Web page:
The Antigen Display on Bacillus Endospore (ADOBE) System a Noninvasive Biodegradable Microparticle Display System

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The Antigen Display on Bacillus Endospore (ADOBE) System a Noninvasive Biodegradable Microparticle Display System

Please use this identifier to cite or link to this item: http://hdl.handle.net/10355/6334

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Title: The Antigen Display on Bacillus Endospore (ADOBE) System a Noninvasive Biodegradable Microparticle Display System
Author: Pritzl, C. J.; Hassett, Daniel E.
Contributor: University of Missouri (System)
Keywords: antigen delivery platform
adjuvant
biopharmaceuticals
Date: 2010-03-05
2010-03
Abstract: The development of safe and effective vaccines and adjuvants remains an important global public health goal. The Antigen Display on Bacillus Endospore (ADOBE) system, developed at the University of Missouri's College of Veterinary Medicine, is a unique, non-replicating, microparticle-based antigen delivery platform with inherent adjuvant properties. Killed spores can be readily engineered to present single or multiple antigens to the immune system. Bioactive targeting molecules and molecular adjuvants can also be co-displayed with the immunogen on the spore surface to enhance specific innate or acquired immune responses. The combination of a strong natural adjuvant and an easily produced microparticle delivery vehicle makes ADOBE-based vaccines excellent candidates for preclinical development against a large number of human and veterinary diseases. Because virtually any molecule of interest can be covalently attached to the outer spore surface, the ADOBE method also allows for the use of spores as biodegradable solid-phase platforms for use in diagnostic tests, molecular imaging, biocatalytic reactions, and the identification, quantification, and or purification of specific compounds from a complex mixture of compounds. We are currently looking for corporate as well as academic collaborators that are interested in capitalizing on the ADOBE methodology for the development of novel biopharmaceuticals to diagnose, treat and prevent infectious and metastatic diseases.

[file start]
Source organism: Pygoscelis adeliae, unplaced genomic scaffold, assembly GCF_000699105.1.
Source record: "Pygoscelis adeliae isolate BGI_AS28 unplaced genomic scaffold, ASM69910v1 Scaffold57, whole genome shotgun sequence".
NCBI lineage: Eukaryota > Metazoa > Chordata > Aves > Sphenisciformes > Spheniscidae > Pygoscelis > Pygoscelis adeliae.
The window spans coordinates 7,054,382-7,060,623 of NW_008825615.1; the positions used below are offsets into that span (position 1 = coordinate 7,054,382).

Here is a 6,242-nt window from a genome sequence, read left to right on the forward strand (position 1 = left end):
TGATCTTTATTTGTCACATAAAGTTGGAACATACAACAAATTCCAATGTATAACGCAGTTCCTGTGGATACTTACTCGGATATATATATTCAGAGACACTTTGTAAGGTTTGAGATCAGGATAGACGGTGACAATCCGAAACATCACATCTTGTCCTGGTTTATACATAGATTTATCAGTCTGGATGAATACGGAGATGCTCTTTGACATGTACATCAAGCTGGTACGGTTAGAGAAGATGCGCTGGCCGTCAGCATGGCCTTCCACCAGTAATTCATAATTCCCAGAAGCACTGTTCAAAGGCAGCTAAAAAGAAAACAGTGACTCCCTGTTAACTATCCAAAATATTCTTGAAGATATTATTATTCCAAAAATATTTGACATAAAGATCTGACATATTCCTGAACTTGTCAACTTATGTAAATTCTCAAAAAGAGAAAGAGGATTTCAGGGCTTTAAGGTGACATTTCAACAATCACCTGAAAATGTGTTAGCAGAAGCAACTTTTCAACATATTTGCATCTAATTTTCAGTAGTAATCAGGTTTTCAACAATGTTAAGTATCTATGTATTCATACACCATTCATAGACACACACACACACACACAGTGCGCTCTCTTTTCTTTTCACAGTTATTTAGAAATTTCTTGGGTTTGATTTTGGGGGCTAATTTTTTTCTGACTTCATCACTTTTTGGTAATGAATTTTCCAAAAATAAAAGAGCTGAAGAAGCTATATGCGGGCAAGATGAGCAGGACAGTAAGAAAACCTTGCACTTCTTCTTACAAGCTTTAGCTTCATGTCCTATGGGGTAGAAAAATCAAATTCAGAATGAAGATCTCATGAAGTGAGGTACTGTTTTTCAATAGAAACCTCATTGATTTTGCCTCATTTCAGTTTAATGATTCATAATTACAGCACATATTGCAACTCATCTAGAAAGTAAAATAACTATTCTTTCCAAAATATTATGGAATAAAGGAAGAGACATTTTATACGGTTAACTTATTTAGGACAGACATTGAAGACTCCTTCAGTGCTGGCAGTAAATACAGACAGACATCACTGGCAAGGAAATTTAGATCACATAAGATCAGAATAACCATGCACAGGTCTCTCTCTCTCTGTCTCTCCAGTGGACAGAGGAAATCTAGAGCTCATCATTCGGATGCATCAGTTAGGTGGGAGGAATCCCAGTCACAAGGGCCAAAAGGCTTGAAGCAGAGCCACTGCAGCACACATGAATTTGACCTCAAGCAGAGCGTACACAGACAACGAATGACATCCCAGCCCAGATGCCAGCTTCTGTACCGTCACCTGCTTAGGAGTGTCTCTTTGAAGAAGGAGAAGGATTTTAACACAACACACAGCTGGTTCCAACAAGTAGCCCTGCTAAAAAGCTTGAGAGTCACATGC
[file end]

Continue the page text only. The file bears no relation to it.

URI: http://hdl.handle.net/10355/6334

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